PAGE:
Author Archive

Stand With Standing Rock: Books That Honor Activism

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On Sunday, the Obama administration announced that Energy Transfer Partners, the company managing construction on the pipeline, must halt until the Army Corps of Engineers completes an environmental impact study.
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Witches in Literature, or Bodies as Translators of Fear

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Lady sorceresses are vessels of fear through their bodies , or representations used to translate terror. A witch’s greatest strength is her body, as when Circe seduces and distract Odysseus from his journey; it is her greatest weakness, too, as when the Wicked Witch of the West is destroyed:
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The Art of the Twitter Essay

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Twitter is maybe one of the most ideal places to watch a draft shape itself into a finished essay—a public place for us to learn the bones.
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Literary Meals & Cocktails for the Summer

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Maybe it’s because I’m always hungry, but meals have always been some of the most memorable scenes in books. I drink tea from a porcelain tea cup while reading Oscar Wilde, and crave fried okra or salt pork between readings of Faulkner and Harper Lee.
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Divine Inspiration: Letting Dante Lead Me

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When I arrived in Florence for an extended trip, I was determined not to look like a tourist. I wanted to carry a leather-bound notebook and sit at sidewalk cafes drinking cappuccinos and looking thoughtful. Mostly, I wanted to read The Decameron and the last two books of The
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Creepy Pasta and Michael Helm’s AFTER JAMES

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Part ghost story and part detective novel, After James by Michael Helm is a novel of ideas descended from creepy pasta, or urban legends from the Internet.
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Booze, Books, and Boys: Literary Friendships Throughout History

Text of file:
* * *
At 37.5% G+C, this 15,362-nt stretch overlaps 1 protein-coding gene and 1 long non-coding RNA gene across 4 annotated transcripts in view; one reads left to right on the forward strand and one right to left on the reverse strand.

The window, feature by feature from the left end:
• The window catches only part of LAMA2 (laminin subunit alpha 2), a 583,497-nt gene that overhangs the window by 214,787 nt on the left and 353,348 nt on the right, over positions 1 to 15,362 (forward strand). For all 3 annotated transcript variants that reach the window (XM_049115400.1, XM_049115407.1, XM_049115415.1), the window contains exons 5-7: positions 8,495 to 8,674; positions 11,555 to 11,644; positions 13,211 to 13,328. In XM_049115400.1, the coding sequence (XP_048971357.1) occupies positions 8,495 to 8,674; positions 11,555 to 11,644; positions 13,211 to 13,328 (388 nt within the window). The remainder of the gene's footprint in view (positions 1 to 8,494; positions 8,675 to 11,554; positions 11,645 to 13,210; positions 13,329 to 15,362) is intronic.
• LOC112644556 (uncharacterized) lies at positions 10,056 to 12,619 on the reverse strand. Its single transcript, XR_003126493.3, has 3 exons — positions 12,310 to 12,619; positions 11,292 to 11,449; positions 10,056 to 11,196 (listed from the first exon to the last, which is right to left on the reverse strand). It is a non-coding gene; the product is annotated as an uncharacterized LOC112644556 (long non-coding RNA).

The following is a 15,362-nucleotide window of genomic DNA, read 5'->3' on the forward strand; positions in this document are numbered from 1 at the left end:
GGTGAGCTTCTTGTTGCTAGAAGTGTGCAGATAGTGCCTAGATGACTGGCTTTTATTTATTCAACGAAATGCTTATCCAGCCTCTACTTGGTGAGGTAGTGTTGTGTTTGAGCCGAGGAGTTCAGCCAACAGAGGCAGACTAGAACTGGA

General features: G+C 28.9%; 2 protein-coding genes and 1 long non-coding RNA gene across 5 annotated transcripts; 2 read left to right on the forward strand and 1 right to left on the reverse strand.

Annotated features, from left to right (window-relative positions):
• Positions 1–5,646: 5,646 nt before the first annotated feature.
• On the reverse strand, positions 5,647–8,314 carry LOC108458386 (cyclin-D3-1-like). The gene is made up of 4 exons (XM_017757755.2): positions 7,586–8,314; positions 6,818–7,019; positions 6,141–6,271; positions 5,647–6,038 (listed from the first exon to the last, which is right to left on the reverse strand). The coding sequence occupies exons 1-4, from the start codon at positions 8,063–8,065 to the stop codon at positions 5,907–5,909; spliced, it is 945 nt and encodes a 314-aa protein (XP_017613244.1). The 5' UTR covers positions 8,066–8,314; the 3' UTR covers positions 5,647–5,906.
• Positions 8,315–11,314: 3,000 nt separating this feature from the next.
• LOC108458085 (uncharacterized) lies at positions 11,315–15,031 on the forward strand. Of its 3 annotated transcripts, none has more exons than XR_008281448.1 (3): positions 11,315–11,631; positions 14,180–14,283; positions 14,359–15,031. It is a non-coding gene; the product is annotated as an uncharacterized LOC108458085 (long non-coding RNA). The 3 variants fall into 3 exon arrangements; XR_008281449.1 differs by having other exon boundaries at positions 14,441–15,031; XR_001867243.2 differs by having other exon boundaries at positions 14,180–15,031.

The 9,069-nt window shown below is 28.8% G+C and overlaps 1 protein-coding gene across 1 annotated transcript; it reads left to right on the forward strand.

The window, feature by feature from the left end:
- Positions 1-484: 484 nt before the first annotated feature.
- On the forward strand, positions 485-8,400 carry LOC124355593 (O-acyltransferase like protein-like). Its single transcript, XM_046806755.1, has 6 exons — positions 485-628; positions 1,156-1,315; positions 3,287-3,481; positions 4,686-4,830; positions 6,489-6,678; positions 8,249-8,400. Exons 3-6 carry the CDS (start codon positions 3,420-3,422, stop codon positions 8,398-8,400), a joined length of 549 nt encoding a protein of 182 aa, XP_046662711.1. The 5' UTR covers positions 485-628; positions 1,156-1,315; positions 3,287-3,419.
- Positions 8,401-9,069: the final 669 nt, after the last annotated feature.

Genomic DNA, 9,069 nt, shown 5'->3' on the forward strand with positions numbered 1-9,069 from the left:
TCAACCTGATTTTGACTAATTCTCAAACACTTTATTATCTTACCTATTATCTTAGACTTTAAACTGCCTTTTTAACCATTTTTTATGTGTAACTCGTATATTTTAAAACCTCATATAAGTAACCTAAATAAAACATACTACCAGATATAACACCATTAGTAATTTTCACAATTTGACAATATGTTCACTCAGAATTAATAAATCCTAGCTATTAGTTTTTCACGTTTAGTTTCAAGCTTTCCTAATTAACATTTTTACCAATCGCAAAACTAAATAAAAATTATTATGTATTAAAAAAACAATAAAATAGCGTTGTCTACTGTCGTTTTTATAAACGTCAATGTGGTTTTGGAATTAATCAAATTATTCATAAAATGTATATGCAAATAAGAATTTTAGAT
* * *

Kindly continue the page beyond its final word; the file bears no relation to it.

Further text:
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Oscar Wilde and Bram Stoker Oscar Wilde was the son of Lady Jane, an eclectic socialite who collected artists like trophies. Bram Stoker was a frequent feature in her Saturday night salons, although the two met at a young age and were fast friends through the rest of their
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When Women Writers Become Nightmares

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When we go to inspect female-presenting writers, the canon is too familiar: Emily Dickinson, Charlotte Bronte, Jane Austen. There’s no purpose in arguing this. What’s more interesting is uncovering forgotten women writers—women who wrote poetry with T.S. Eliot and Ezra Pound in life, or produced movies with Alfred Hitchcock.
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On Questioning Narrative Sequence

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At the Contemporary Museum of Art in Montreal, Ragnar Kjartansson’s “The Visitors” plays on nine screens in a dark theater. Each screen features a single musician set to the backdrop of a room in a chateau, which is in disrepair: one woman in a pale lace dress plays cello
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The Anti-Ekphrastic: Art Inspired By Text

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Writers often respond to visual art, a form known as Ekphrastic prose or poetry, and most famously as John Keats’ “Ode to a Grecian Urn.” But what happens when the form is inverted? The anti-ekphrastic takes many forms: The Futurists were the first to create sound poetry, or the
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